Photo Credit: MIV

Above:  A U.S. Air Force C-123 Provider negotiates an unpaved section of Saigon's Tan Son Nhut Airport in 1967.

A Vietnam-War Era Work Horse

"The G-20 cargo glider [designed by Chase Aircraft after World War II] evolved . . . into the Fairchild C-123 Provider.  . . . Because of its powerful engines, it showed superior ability to operate in short field landings and take offs.  It could carry 61 fully equipped troops for assault or evacuate 50 patients on litters plus six attendants.  The full-section rear ramp door made this an ideal aircraft for support of airborne operations from the 1950s into the 1970s.  . . . in the Vietnam era, it became an all purpose tactical aircraft often working with special forces.  The C-123 was the primary aircraft used in Operation Ranch Hand, the spraying of the jungle with a defoliating agent to clear vegetation to help stop enemy troop movements.  Some had two small jet engines added to their outer wings to give them improved takeoff performance from short runways.  . . . At the Khe Sanh combat base, South Vietnam, C-123s re-supplied Marines during the siege initially by landing on the runway and then by low altitude parachute drops."


For the "Lifers"

Vietnam provided unique opportunities for "lifers," military slang for those soldiers wishing to make the military a career, to "get their tickets punched."  Getting one's ticket punched meant attaining -- for one's military record -- certain qualifications for advancement or retention in the military.  In Vietnam, career enhancements were available that might not have been so easy to attain outside of the war zone.  But such opportunities were not without risk.  Certainly, service in the combat zone itself was an important notation to one's 201 [Personnel] File.   But other skills or qualifications could further one's career aspirations -- such as being a qualified paratrooper and/or combat infantryman.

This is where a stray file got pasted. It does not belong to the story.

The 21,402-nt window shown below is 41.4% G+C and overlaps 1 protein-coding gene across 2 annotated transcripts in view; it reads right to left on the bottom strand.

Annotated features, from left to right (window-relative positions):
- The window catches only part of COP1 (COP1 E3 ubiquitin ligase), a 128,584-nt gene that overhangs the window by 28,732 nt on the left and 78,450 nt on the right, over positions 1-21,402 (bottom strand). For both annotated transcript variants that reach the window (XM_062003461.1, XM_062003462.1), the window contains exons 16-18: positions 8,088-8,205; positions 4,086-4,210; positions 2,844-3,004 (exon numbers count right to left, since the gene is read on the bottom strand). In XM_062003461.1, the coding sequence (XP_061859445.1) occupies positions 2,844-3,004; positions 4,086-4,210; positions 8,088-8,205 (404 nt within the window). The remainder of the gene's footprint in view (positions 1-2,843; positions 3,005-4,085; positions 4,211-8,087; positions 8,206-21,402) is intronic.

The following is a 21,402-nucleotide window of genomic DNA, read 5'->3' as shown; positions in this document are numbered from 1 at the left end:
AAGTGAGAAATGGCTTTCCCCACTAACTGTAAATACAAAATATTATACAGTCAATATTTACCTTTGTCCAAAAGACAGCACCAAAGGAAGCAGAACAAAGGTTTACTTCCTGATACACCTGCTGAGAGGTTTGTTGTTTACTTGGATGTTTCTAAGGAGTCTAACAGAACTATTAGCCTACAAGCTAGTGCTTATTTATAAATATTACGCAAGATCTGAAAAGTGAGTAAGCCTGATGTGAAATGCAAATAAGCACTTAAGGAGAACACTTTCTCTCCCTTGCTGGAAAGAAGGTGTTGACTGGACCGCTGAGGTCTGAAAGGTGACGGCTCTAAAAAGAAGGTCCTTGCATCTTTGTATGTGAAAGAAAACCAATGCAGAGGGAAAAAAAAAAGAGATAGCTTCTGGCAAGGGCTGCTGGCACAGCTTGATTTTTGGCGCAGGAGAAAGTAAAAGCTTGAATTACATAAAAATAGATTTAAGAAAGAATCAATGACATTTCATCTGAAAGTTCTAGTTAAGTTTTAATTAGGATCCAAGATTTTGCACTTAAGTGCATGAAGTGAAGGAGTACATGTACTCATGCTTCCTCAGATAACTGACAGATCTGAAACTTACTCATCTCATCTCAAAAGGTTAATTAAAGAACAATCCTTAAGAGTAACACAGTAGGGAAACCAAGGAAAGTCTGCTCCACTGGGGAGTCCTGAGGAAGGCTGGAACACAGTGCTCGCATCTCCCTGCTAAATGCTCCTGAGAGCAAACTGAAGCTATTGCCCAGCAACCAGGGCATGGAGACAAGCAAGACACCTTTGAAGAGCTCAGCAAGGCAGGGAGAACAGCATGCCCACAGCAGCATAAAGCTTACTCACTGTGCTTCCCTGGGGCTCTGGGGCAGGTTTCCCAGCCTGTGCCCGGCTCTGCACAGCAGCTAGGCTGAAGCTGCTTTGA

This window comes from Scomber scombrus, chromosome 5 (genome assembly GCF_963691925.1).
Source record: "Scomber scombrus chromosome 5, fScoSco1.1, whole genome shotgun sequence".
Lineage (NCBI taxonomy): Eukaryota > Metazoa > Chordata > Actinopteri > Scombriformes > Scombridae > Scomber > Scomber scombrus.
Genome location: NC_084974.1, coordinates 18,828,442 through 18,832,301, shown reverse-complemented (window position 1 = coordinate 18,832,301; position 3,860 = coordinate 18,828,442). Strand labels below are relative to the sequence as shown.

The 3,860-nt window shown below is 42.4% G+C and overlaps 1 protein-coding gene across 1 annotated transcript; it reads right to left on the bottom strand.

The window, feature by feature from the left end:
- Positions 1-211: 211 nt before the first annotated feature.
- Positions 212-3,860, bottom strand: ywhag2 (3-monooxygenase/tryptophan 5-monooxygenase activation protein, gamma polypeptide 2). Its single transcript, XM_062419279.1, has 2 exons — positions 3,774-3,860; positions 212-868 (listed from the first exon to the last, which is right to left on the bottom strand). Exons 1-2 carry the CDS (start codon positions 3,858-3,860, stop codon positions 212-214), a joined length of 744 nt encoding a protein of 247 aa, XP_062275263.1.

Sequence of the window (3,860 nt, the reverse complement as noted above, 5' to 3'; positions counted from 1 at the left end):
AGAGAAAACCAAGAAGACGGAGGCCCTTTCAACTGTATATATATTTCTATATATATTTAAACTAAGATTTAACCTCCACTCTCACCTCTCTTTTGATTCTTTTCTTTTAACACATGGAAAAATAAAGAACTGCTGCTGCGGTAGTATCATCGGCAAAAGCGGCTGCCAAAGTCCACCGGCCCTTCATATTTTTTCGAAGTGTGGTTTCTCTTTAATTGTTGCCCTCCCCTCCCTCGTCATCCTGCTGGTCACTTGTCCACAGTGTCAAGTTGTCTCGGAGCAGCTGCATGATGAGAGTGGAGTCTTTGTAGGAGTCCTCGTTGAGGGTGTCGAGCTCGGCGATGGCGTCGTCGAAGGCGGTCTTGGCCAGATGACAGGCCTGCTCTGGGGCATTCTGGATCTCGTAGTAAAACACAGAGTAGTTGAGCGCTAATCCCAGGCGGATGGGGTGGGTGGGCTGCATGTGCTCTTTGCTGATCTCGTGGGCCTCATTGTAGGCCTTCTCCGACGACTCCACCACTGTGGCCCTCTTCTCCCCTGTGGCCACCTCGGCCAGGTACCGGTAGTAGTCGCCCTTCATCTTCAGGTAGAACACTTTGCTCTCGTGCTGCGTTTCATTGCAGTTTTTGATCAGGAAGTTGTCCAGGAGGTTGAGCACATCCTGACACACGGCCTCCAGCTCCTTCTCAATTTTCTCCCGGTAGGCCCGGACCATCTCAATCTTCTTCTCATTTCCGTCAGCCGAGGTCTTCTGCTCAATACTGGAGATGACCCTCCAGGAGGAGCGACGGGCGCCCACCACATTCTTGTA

A Vietnamese domestic worker in 1967

Photo Credit: MIV

Above:  Diminutive Vietnamese domestic worker.

First, there was the opportunity to earn jump wings.  Qualification to parachute into battle was becoming an expected skill for serious career soldiers by the time of the war in Vietnam.  In normal circumstances, becoming jump-qualified would require special orders to airborne school and the completion of a regimen of physical conditioning and instruction culminating in the successful completion of five jumps.  Not so in Vietnam, where the Special Forces conducted jump training for those sponsored by their commanding officers.   The extended process of training back home could be compressed into a week of actual jump instruction, with the required jumps being made from a helicopter.  The certification was just as valid as the stateside program.